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Tying Strings Beards

June 15, 1996

I plopped down into an old torn bucket seat someone had thrown out of their pickup truck. It is now front row seating, far more coveted than the stumps and lengths of fire wood standing on end. As I sat there I tried to look pitiful, occasionally wincing from pain and thrusting my hand to my jaw. But I found the volley ball side line to be a poor place to get sympathy.
Then two kids, children of those playing volley ball, spotting me seated alone. They made a dash to take advantage of me, certainly knowing my vulnerability. I had hoped that they would question me about my recent ordeal. I was all ready to tell them about the blood and suffering. But they were totally heartless. They continued to laugh and jump around like the world was a wonderful place. It would be several days before I would feel that way again.
They were expectant that I should jump up and provide them with the usual legs on which to climb. They think I am a tree house and my arms are swings. If these growing four- and six-year-olds keep swinging on my arms, I will probably have to buy shirts with longer sleeves. But I was not to be trifled with on this day. I just slumped deeper into the bucket seat, and groaned my misery. They settled down, but instead of going away they began to stroke my beard. Man, that’s great solace for a tooth ache.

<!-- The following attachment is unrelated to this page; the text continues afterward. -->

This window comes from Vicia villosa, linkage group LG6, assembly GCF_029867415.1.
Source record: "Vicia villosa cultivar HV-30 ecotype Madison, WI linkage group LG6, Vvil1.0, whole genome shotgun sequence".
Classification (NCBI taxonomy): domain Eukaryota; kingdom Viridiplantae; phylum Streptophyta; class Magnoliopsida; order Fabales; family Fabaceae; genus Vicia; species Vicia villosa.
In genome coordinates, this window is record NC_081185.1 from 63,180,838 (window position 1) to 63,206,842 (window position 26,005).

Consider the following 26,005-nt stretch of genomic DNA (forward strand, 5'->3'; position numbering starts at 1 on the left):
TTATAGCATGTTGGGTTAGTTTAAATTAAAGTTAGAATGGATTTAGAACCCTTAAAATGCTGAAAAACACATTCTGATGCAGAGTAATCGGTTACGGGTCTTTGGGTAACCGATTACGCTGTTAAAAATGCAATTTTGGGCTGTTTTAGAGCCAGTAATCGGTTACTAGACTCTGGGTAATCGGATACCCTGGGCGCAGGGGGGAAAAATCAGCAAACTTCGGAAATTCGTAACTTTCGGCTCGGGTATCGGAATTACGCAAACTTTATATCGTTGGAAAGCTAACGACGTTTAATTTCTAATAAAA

I became absorbed watching the ball game, when I suddenly realized that the kids were backing off and laughing at me. They would lean their head to one side, much like an artist trying to study his creation. I notice the little girl approaching with a stem of some wild berries. She was coming toward my beard and her brother was saying, “Yea, that will look good!” I followed her until my eyes crossed about six inches from my nose. She commenced to braid the berries into my beard, while the boy came back with a piece of Styrofoam to do the same. They were having so much fun, now squealing with delight, that I submitted to this lowly degradation until the grounds around the court were completely clean. When I got up to leave, I left a trail of raining debris that looked like the highway trail of a country garbage truck. And the kids were walking along behind me laughing at the stuff I was shedding.
Now you may have more dignity than I do, and you probably don’t have a beard long enough to keep a couple of kids busy for twenty minutes. But I will tell you what I do have. I have two little friends.

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